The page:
Saturday, June 15, 2013

Pennsylvania Education Policy Roundup for June 15, 2013: “Poor school districts get less under $28.3B Pa. House budget plan”

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Keystone State Education Coalition:
Pennsylvania Education Policy Roundup for June 15, 2013:
“Poor school districts get less under $28.3B Pa. House budget plan”

Send an email to Harrisburg on school funding
Education Voters PA
As the budget process continues please consider contacting the legislative leadership listed below regarding the education budget ; here’s part of their job description:

PA Constitution - Public School System Section 14.

“The General Assembly shall provide for the maintenance and support of a thorough and efficient system of public education to serve the needs of the Commonwealth.”
PA Legislature Republican Leadership 2013
Senate Majority Leader Dominic Pileggi
Senate Appropriations Committee Chairman Jake Corman
Senate President Pro Tempore Joseph Scarnati
House Majority Leader Mike Turzai
House Appropriation Committee Chairman William Adolph
House Speaker Sam Smith
Governor Tom Corbett 
717-787-2500, Fax: 717-772-8284

Poor school districts get less under $28.3B Pa. House budget plan
Pottstown Mercury By Evan Brandt Friday, 06/14/13 12:01 am
HARRISBURG — The $28.3 billion budget passed by the Pennsylvania House of Representatives with only Republican votes Wednesday gives the smallest increases in state aid to area poor school districts like Pottstown and the largest increases to wealthier districts like Perkiomen Valley, according to a Mercury analysis.
The House budget must still be reconciled with a budget being prepared by the state Senate, and then signed by Gov. Tom Corbett before it becomes final, but unless changes are made in the Senate, the trend of giving smaller increases to poorer districts with the greatest local tax burden will extend the pattern followed in recent years. Both chambers of the General Assembly and the governor’s office have been controlled by Republicans since 2011.

Pa. teachers union report details impact of reduced funding on schools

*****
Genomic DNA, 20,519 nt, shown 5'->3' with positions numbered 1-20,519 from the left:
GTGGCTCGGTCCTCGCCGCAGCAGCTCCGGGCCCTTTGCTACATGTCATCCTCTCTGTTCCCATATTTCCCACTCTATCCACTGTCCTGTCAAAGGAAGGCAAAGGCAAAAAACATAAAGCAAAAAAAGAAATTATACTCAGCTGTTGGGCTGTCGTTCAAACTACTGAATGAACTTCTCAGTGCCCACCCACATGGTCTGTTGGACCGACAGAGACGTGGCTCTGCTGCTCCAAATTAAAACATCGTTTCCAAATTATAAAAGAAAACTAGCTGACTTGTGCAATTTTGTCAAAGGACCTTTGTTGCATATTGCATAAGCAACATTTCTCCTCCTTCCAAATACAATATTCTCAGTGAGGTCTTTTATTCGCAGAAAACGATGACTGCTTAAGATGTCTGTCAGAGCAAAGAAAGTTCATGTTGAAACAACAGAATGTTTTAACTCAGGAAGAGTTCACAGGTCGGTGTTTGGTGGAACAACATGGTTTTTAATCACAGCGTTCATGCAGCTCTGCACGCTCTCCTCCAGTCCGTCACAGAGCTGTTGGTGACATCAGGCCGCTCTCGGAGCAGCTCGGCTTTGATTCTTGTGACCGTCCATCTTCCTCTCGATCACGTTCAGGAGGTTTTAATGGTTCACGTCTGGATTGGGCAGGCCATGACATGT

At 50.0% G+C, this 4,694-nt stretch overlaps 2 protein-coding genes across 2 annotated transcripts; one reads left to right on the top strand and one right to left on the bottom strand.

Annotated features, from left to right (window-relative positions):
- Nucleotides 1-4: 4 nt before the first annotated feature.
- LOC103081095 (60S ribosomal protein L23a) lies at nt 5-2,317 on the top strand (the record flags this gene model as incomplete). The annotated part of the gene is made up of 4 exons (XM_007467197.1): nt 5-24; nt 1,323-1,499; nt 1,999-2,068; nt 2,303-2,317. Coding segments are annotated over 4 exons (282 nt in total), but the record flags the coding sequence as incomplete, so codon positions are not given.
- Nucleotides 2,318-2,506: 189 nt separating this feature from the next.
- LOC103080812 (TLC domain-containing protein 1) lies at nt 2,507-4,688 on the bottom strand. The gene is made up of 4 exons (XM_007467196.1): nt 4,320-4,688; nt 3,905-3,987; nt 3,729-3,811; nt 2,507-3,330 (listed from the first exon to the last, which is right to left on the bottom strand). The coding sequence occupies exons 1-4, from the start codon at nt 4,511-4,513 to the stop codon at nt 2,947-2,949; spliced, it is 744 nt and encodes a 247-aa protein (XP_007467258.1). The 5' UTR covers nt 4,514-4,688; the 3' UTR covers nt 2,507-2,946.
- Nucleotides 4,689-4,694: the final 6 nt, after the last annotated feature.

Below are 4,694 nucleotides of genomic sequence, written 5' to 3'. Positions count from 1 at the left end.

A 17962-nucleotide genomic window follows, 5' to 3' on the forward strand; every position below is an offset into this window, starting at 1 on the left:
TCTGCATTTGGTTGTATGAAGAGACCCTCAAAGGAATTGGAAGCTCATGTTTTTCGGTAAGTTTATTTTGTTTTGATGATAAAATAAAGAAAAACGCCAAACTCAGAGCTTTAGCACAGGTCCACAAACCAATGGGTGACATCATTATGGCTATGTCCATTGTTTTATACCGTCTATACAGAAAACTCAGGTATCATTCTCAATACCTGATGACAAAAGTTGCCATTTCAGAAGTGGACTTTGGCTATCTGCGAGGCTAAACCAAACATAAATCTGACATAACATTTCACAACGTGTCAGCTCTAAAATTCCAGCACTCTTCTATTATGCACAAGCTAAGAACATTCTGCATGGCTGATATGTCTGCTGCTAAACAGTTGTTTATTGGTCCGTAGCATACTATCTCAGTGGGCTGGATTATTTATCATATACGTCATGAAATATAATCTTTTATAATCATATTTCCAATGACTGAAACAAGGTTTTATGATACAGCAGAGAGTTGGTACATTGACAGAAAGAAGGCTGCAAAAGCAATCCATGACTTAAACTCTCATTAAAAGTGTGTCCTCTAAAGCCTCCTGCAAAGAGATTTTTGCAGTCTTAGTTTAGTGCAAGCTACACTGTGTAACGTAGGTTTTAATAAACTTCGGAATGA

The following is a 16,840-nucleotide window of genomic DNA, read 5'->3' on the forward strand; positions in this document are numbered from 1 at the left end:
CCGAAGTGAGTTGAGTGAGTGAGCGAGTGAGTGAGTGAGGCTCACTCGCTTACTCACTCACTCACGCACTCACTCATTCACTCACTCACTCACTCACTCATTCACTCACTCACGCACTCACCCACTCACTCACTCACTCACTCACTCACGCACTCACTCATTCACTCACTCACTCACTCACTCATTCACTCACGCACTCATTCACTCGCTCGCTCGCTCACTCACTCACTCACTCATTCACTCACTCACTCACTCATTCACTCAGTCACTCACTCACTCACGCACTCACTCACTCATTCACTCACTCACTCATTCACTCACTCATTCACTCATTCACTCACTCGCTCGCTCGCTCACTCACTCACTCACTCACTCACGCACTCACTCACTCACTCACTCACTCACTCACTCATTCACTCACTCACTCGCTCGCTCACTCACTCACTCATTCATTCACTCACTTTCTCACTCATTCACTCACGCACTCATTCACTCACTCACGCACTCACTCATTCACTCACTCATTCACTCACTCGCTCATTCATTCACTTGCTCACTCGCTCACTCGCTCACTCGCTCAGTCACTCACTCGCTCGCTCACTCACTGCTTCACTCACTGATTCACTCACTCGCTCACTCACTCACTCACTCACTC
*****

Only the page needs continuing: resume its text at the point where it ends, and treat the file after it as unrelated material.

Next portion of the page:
By Jan Murphy |  on June 14, 2013 at 6:32 AM
The $860 million cut in education funding from two years ago that has yet to be fully restored continues to make for some hard decision-making in school board meeting rooms around the commonwealth.  Steelton-Highspire School District is considering eliminating preschool and switching to half-day kindergarten.
Bristol Borough School District in Bucks County eliminated elementary art, music, and physical education programs last year and there’s no chance of them being resurrected for next year.
Access to the library at the middle and high school libraries in Berks County’s Daniel Boone School District is now limited to every other day.
Meanwhile, out in Clairton City School District in Allegheny County, officials there took to heart Gov. Tom Corbett’s advice for ailing districts to consider merging with another. Clairton asked its neighboring districts but got no takers.
These and other anecdotes included in a new report, “Sounding the Alarm 2,”released today by the Pennsylvania State Education Association speak to the changes taking place in school districts around the state.

“To increase state revenues, the report suggests curtailing the phase-out of the Capital Stock & Franchise Tax, a move the union contends would generate $365 million in revenues.”
President of Pennsylvania teachers union calls for more education funding
By Mary Niederberger / Pittsburgh Post-Gazette June 13, 2013 11:43 pm